What is MSFT Billing Microsoft goes to great lengths to convince Windows 8 users to log on with an email address, but if your account gets hijacked you could find yourself locked out If you’ve been using the Windows 8 Consumer Preview, no doubt you’ve toyed with the idea of using a Microsoft Account log-in — most commonly a Hotmail or Windows Live email address. But have you stopped to consider what happens if your Hotmail account gets hijacked?
I’m not concerned about computers connected to the domain. I’m worried about the mobile folks, the ones who work off the grid. They face an interesting challenge in Windows 8.
Windows 8 stacks the deck, trying to convince people to log on with an email address. Microsoft has rebranded many old accounts — Windows Live ID, Hotmail ID, Zone, and Xbox Live IDs — into a shiny new “Microsoft Account.” When you sign in to Windows 8 with your Microsoft Account, you can download apps from the Windows Store and get into your Skydive data with just a click. Microsoft also synchronizes many of your settings — including legacy desktop and metro appearances and other settings — IE favorites and history, Web sign-ins, and so on.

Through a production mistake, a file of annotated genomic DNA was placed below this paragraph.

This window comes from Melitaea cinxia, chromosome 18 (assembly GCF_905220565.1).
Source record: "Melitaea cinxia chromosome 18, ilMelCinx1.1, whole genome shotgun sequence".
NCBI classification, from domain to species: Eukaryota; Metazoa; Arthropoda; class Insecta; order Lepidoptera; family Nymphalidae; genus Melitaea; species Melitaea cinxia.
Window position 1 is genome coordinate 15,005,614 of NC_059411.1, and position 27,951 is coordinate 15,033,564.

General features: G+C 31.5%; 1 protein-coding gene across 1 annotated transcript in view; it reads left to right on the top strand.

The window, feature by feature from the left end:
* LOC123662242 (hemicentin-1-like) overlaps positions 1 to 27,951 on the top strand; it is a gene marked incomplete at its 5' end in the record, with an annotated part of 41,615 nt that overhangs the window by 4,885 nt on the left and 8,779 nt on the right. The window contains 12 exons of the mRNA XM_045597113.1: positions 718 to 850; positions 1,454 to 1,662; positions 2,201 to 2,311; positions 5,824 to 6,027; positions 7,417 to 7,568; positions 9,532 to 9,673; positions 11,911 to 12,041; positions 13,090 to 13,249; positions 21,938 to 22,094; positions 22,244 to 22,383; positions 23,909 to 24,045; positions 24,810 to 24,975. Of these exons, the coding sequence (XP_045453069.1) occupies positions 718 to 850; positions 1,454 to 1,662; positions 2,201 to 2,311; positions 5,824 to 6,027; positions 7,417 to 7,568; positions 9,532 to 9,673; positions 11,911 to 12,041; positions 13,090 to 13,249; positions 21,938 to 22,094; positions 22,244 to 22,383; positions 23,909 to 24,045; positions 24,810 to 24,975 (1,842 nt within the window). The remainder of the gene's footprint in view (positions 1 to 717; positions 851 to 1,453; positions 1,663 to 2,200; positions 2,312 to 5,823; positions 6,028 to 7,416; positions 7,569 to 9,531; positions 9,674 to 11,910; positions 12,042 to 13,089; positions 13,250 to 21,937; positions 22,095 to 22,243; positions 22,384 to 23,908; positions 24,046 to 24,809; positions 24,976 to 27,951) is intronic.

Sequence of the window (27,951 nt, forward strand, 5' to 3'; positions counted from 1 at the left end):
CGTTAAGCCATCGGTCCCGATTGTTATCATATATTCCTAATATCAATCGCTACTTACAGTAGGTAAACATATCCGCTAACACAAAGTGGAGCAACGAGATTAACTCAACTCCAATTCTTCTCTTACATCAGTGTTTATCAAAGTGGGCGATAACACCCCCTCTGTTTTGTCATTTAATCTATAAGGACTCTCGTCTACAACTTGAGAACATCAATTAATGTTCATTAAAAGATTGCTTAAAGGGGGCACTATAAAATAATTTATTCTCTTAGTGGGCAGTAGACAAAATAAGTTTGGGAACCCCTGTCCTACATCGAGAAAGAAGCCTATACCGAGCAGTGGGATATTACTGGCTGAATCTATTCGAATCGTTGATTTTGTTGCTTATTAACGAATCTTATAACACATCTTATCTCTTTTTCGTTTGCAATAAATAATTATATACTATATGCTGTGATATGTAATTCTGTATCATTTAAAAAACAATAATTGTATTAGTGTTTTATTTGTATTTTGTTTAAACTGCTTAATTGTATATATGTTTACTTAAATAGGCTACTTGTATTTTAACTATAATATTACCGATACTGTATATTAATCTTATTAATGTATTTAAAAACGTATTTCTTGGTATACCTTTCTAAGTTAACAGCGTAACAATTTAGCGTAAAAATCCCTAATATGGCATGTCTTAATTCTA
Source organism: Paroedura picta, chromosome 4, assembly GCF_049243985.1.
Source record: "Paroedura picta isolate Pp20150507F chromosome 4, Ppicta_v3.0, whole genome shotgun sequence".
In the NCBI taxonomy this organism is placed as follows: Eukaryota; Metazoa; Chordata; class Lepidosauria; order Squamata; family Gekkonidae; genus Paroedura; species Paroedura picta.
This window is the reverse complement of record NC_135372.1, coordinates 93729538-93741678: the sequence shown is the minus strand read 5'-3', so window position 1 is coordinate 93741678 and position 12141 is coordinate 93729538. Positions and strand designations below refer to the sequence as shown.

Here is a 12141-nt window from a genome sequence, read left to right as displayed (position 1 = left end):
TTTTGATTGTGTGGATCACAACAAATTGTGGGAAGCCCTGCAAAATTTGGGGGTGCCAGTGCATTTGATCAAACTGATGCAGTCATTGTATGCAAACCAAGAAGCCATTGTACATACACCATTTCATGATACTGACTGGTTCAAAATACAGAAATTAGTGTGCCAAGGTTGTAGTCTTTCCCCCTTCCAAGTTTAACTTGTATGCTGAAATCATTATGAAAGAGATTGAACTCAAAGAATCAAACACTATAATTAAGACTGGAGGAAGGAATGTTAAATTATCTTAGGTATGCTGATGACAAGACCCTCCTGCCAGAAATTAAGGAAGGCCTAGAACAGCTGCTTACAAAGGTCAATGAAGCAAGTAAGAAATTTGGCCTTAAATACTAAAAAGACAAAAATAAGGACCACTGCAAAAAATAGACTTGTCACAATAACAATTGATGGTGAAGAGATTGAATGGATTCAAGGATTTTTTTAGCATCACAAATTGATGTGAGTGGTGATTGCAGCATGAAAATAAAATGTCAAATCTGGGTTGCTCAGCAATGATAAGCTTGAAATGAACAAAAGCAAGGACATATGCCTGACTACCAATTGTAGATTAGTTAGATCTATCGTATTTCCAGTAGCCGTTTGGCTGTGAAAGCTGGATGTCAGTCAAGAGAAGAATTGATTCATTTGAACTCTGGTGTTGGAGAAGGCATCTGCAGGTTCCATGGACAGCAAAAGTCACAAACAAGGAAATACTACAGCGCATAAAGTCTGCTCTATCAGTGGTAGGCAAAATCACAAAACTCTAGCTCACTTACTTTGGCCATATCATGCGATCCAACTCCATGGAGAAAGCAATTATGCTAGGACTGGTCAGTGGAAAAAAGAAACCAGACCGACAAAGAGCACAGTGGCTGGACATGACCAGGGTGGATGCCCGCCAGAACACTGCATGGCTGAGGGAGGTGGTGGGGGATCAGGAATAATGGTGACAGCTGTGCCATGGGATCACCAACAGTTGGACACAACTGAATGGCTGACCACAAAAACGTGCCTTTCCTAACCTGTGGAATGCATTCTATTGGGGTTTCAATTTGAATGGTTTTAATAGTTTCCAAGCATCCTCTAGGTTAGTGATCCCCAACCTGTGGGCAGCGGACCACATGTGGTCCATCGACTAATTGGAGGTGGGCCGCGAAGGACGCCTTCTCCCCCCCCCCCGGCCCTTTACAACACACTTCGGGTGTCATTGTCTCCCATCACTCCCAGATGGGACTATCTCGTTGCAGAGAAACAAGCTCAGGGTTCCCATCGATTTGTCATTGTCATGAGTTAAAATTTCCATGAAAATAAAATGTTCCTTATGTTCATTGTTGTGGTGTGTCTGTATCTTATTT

If you log on to Windows 8 with a regular Local user ID and password, you’re a second-class citizen. The Music app sniffs, “To get the most from this app, switch from your local account to a Microsoft account.” You have to sign in to the Microsoft Store. Skydive asks for a sign-in — photos, too. It’s definitely to your advantage to set up a Microsoft Account and use your Hotmail or Live email address. (You can use any email address as a Microsoft Account, in fact, but the Windows 8 directions don’t mention that option.)